After COVID

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While COVID cases may have come down in Goa, with many having either recovered or on the road to recovery, post-COVID care remains crucial for a number of reasons. NT BUZZ details

DANUSKA DA GAMA | NT BUZZ

The COVID vaccine may be here. But people remain sceptic about it, and those who have recovered from disease are under the impression that they are now immune to Corona and hence don’t want or need a shot.

But can recovered patients throw all caution to the wind? Do they need to wear masks or maintain social distancing and follow other safety protocol? Can they go back to living their lives the way they did before their encounter with the virus?

Zarino Dias, a junior resident in pharmacology and therapeutics at Goa Medical College, who has been treating COVID patients, advises caution. After contracting coronavirus, he says, the effects of this infection can last for quite some time even when the virus is no longer in the body. “This is due to the way the virus has affected you and the extent of the damage it has caused on your body. In fact, no two people respond the same way and this is the biggest mystery of the virus,” he says.

Thus, just getting a negative result for the virus post infection is not the end of the treatment. “Patient and their family will be given a follow up treatment protocol by their doctor. The treatment or management that is targeted specifically to address this is called post-COVID treatment,” he says, adding that feeling better is no excuse here. Follow up treatment has to be strictly adhered to. Good hygiene and nutrition are a must along with understanding the importance of mental health and stress management. Lastly, he says, adding that this is sadly forgotten, it is essential that the patient undergoes physiotherapy to gain back the strength and lung function. Dias believes it’s difficult to explain what the body goes through with the virus. “Reactions to the virus can be different. One reason that causes the serious form of the disease is actually an overreaction of the body’s immune system,” he explains. Here, the body goes into a state where it starts attacking its own cells in a bid to wipe out the virus. If this stage is not treated well, slowly the organs start getting damaged and it could lead to death.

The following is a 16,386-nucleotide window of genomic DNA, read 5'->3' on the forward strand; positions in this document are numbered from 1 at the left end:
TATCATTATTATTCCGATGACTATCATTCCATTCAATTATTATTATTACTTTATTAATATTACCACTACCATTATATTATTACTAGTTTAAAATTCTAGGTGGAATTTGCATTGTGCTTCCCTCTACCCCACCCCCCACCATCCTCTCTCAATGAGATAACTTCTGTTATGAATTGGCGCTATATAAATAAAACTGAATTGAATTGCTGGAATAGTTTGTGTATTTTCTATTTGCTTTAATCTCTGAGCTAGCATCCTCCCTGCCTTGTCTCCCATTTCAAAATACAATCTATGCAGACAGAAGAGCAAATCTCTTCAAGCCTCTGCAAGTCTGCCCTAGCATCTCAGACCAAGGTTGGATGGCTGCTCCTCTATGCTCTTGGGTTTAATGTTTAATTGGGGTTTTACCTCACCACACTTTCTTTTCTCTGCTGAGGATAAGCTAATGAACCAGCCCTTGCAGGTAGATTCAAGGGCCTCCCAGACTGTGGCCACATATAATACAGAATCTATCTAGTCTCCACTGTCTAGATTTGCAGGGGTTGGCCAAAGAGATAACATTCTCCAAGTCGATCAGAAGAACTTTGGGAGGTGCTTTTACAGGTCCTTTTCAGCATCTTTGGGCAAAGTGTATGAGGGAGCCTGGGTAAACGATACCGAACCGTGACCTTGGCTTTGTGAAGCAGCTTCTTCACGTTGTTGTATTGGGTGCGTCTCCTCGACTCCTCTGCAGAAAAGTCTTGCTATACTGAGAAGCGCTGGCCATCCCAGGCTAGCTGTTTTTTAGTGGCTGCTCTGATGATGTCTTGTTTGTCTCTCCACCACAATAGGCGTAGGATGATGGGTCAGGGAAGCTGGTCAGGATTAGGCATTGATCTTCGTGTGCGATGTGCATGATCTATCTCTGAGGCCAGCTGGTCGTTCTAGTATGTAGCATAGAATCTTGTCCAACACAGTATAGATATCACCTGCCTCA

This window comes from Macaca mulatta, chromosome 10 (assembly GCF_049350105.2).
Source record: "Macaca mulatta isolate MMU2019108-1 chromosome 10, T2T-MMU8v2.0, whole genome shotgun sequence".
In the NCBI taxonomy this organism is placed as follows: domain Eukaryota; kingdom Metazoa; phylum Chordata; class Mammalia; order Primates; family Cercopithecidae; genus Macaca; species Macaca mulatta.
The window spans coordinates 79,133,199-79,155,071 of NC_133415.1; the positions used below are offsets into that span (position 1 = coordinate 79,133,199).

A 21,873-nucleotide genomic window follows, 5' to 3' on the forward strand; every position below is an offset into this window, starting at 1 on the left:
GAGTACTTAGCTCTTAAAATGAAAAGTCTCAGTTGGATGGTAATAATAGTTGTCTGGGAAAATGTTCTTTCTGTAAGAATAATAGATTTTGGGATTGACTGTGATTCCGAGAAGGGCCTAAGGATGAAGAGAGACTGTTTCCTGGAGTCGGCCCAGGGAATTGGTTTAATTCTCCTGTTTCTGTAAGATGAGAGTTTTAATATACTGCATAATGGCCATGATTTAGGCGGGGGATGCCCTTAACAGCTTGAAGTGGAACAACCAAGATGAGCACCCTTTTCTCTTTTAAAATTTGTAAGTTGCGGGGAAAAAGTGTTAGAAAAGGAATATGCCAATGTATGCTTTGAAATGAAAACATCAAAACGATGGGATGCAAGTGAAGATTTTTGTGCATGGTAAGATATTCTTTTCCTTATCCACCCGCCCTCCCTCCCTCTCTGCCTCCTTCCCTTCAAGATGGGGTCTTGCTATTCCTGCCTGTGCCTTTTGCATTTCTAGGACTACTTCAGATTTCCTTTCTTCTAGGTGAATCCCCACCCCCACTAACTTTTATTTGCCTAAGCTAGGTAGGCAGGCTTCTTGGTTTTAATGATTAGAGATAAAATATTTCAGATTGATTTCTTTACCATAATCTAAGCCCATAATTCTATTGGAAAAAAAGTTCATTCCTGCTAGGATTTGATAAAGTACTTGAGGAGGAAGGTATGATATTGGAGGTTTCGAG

“Doctors treat this stage with more specialised drugs and intensive therapy. There is however no ‘one treatment fits all’ scenario as of now and it varies as per the patient,” he points out.

And of course, wearing a mask and maintaining respiratory etiquettes have to be maintained, he says. Besides this, strenuous activities ought to be avoided soon after recovery. Exercise and staying away from stress and meditative exercises should be part of the daily routine on the path to recovery.

“Don’t have a false sense of security that you won’t get COVID again,” Dias stresses firmly, stating that nobody should delay going to the doctor if any new symptom is developed or if one is not feeling well.

And Dias stresses on the need to take the vaccine when the turn arises, even if you have had the virus before.

Luckily, there are not many dietary restrictions, but Dias recommends having an intake of more veggies, fruits and homecooked meals. “A doctor might advice eating certain foods if there are other pre-existing conditions,” he says.

Patients speak

Patient A was asymptomatic. She recovered and joined work within 21 days and faces no problem whatsoever. “I’ve been eating healthy food, staying positive and moving on. So, my immunity is absolutely fine,” she says.

On the other hand, Patient B still complains about fatigue and exhaustion at times. “I couldn’t exercise as much as I would before COVID and felt the need to keep pushing myself to complete my daily routine,” he says.  He’s not incorporated any change in the diet but adds that he is doing a lot of breathing exercises to improve functioning of his lungs.

Why does one feel weak and fatigued?

The body has spent a lot of its energy fighting the virus, which causes weakness, says Dias. “Some organs might also get damaged a bit, making it difficult to perform routine work. The lungs may get damaged too, making it difficult to breathe normally. All these contribute to weakness. But how long it lasts differs with every patient,” he says.